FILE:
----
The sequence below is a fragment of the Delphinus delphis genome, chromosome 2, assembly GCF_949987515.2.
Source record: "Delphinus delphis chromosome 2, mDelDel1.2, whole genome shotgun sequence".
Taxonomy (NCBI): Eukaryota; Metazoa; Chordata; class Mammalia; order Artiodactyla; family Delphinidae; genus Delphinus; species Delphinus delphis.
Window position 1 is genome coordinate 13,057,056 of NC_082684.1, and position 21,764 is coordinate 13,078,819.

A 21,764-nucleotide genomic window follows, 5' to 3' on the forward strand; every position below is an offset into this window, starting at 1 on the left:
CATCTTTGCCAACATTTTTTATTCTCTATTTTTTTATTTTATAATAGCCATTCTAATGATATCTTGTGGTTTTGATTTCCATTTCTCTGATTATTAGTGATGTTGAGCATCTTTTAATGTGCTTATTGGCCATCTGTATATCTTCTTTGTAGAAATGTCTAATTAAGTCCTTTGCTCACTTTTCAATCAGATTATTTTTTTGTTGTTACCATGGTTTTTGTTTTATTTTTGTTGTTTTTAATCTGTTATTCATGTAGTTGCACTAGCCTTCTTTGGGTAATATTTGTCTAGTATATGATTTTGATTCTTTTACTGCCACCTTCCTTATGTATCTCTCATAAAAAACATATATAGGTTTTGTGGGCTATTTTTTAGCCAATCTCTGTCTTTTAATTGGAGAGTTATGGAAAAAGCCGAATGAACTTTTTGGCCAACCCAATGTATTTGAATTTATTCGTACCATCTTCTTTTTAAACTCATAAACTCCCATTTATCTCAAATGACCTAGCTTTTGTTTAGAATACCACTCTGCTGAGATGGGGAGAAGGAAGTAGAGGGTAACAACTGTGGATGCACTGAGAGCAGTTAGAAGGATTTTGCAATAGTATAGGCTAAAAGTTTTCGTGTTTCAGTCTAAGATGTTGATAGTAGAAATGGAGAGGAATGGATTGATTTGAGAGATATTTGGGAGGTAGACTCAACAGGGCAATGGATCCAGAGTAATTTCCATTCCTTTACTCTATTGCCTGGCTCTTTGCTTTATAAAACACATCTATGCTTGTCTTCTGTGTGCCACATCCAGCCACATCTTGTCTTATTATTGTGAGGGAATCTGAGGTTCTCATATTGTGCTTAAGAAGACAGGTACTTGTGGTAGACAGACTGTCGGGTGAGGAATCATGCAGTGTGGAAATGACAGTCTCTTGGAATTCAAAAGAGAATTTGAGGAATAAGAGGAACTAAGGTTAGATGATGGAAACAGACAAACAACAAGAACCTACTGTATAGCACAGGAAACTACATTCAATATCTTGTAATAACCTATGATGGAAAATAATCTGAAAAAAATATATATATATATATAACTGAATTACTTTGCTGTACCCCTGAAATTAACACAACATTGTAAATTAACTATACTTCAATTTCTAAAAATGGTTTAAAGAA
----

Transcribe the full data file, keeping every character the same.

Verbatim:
The sequence below is a fragment of the Delphinus delphis genome, chromosome 2, assembly GCF_949987515.2.
Source record: "Delphinus delphis chromosome 2, mDelDel1.2, whole genome shotgun sequence".
Taxonomy (NCBI): Eukaryota; Metazoa; Chordata; class Mammalia; order Artiodactyla; family Delphinidae; genus Delphinus; species Delphinus delphis.
Window position 1 is genome coordinate 13,057,056 of NC_082684.1, and position 21,764 is coordinate 13,078,819.

A 21,764-nucleotide genomic window follows, 5' to 3' on the forward strand; every position below is an offset into this window, starting at 1 on the left:
CATCTTTGCCAACATTTTTTATTCTCTATTTTTTTATTTTATAATAGCCATTCTAATGATATCTTGTGGTTTTGATTTCCATTTCTCTGATTATTAGTGATGTTGAGCATCTTTTAATGTGCTTATTGGCCATCTGTATATCTTCTTTGTAGAAATGTCTAATTAAGTCCTTTGCTCACTTTTCAATCAGATTATTTTTTTGTTGTTACCATGGTTTTTGTTTTATTTTTGTTGTTTTTAATCTGTTATTCATGTAGTTGCACTAGCCTTCTTTGGGTAATATTTGTCTAGTATATGATTTTGATTCTTTTACTGCCACCTTCCTTATGTATCTCTCATAAAAAACATATATAGGTTTTGTGGGCTATTTTTTAGCCAATCTCTGTCTTTTAATTGGAGAGTTATGGAAAAAGCCGAATGAACTTTTTGGCCAACCCAATGTATTTGAATTTATTCGTACCATCTTCTTTTTAAACTCATAAACTCCCATTTATCTCAAATGACCTAGCTTTTGTTTAGAATACCACTCTGCTGAGATGGGGAGAAGGAAGTAGAGGGTAACAACTGTGGATGCACTGAGAGCAGTTAGAAGGATTTTGCAATAGTATAGGCTAAAAGTTTTCGTGTTTCAGTCTAAGATGTTGATAGTAGAAATGGAGAGGAATGGATTGATTTGAGAGATATTTGGGAGGTAGACTCAACAGGGCAATGGATCCAGAGTAATTTCCATTCCTTTACTCTATTGCCTGGCTCTTTGCTTTATAAAACACATCTATGCTTGTCTTCTGTGTGCCACATCCAGCCACATCTTGTCTTATTATTGTGAGGGAATCTGAGGTTCTCATATTGTGCTTAAGAAGACAGGTACTTGTGGTAGACAGACTGTCGGGTGAGGAATCATGCAGTGTGGAAATGACAGTCTCTTGGAATTCAAAAGAGAATTTGAGGAATAAGAGGAACTAAGGTTAGATGATGGAAACAGACAAACAACAAGAACCTACTGTATAGCACAGGAAACTACATTCAATATCTTGTAATAACCTATGATGGAAAATAATCTGAAAAAAATATATATATATATATAACTGAATTACTTTGCTGTACCCCTGAAATTAACACAACATTGTAAATTAACTATACTTCAATTTCTAAAAATGGTTTAAAGAA